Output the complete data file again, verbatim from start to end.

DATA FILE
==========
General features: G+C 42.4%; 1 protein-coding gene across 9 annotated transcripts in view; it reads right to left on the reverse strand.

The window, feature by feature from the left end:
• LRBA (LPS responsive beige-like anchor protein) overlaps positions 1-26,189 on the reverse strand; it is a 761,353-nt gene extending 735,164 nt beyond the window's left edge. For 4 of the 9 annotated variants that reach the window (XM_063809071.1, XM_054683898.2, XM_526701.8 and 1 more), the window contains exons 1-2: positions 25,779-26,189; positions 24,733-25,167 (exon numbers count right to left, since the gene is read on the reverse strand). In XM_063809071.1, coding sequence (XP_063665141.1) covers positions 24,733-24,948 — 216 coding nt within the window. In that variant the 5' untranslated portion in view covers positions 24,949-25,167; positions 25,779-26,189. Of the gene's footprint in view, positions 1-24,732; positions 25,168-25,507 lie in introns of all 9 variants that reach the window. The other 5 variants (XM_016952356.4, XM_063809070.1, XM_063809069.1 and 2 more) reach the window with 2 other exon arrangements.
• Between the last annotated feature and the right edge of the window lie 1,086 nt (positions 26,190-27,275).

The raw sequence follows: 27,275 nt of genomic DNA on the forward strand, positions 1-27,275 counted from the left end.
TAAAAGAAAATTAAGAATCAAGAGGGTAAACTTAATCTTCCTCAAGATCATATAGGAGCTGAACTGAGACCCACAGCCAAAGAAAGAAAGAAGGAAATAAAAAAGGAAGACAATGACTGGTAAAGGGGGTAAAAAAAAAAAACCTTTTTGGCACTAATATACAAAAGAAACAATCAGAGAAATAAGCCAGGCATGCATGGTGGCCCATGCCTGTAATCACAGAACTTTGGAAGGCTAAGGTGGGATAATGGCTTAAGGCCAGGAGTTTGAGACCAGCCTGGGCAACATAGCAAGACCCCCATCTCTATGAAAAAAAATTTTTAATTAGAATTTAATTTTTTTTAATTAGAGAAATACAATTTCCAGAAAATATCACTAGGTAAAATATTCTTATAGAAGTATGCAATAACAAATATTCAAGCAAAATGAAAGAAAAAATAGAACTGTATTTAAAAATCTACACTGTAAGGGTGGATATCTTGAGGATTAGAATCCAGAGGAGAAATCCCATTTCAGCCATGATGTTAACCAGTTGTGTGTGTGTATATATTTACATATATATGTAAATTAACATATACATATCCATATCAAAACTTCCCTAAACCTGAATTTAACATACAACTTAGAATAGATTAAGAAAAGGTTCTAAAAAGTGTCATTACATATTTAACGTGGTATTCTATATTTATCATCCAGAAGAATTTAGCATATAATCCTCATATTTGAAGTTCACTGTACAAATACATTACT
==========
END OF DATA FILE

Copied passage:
General features: G+C 42.4%; 1 protein-coding gene across 9 annotated transcripts in view; it reads right to left on the reverse strand.

The window, feature by feature from the left end:
• LRBA (LPS responsive beige-like anchor protein) overlaps positions 1-26,189 on the reverse strand; it is a 761,353-nt gene extending 735,164 nt beyond the window's left edge. For 4 of the 9 annotated variants that reach the window (XM_063809071.1, XM_054683898.2, XM_526701.8 and 1 more), the window contains exons 1-2: positions 25,779-26,189; positions 24,733-25,167 (exon numbers count right to left, since the gene is read on the reverse strand). In XM_063809071.1, coding sequence (XP_063665141.1) covers positions 24,733-24,948 — 216 coding nt within the window. In that variant the 5' untranslated portion in view covers positions 24,949-25,167; positions 25,779-26,189. Of the gene's footprint in view, positions 1-24,732; positions 25,168-25,507 lie in introns of all 9 variants that reach the window. The other 5 variants (XM_016952356.4, XM_063809070.1, XM_063809069.1 and 2 more) reach the window with 2 other exon arrangements.
• Between the last annotated feature and the right edge of the window lie 1,086 nt (positions 26,190-27,275).

The raw sequence follows: 27,275 nt of genomic DNA on the forward strand, positions 1-27,275 counted from the left end.
TAAAAGAAAATTAAGAATCAAGAGGGTAAACTTAATCTTCCTCAAGATCATATAGGAGCTGAACTGAGACCCACAGCCAAAGAAAGAAAGAAGGAAATAAAAAAGGAAGACAATGACTGGTAAAGGGGGTAAAAAAAAAAAACCTTTTTGGCACTAATATACAAAAGAAACAATCAGAGAAATAAGCCAGGCATGCATGGTGGCCCATGCCTGTAATCACAGAACTTTGGAAGGCTAAGGTGGGATAATGGCTTAAGGCCAGGAGTTTGAGACCAGCCTGGGCAACATAGCAAGACCCCCATCTCTATGAAAAAAAATTTTTAATTAGAATTTAATTTTTTTTAATTAGAGAAATACAATTTCCAGAAAATATCACTAGGTAAAATATTCTTATAGAAGTATGCAATAACAAATATTCAAGCAAAATGAAAGAAAAAATAGAACTGTATTTAAAAATCTACACTGTAAGGGTGGATATCTTGAGGATTAGAATCCAGAGGAGAAATCCCATTTCAGCCATGATGTTAACCAGTTGTGTGTGTGTATATATTTACATATATATGTAAATTAACATATACATATCCATATCAAAACTTCCCTAAACCTGAATTTAACATACAACTTAGAATAGATTAAGAAAAGGTTCTAAAAAGTGTCATTACATATTTAACGTGGTATTCTATATTTATCATCCAGAAGAATTTAGCATATAATCCTCATATTTGAAGTTCACTGTACAAATACATTACT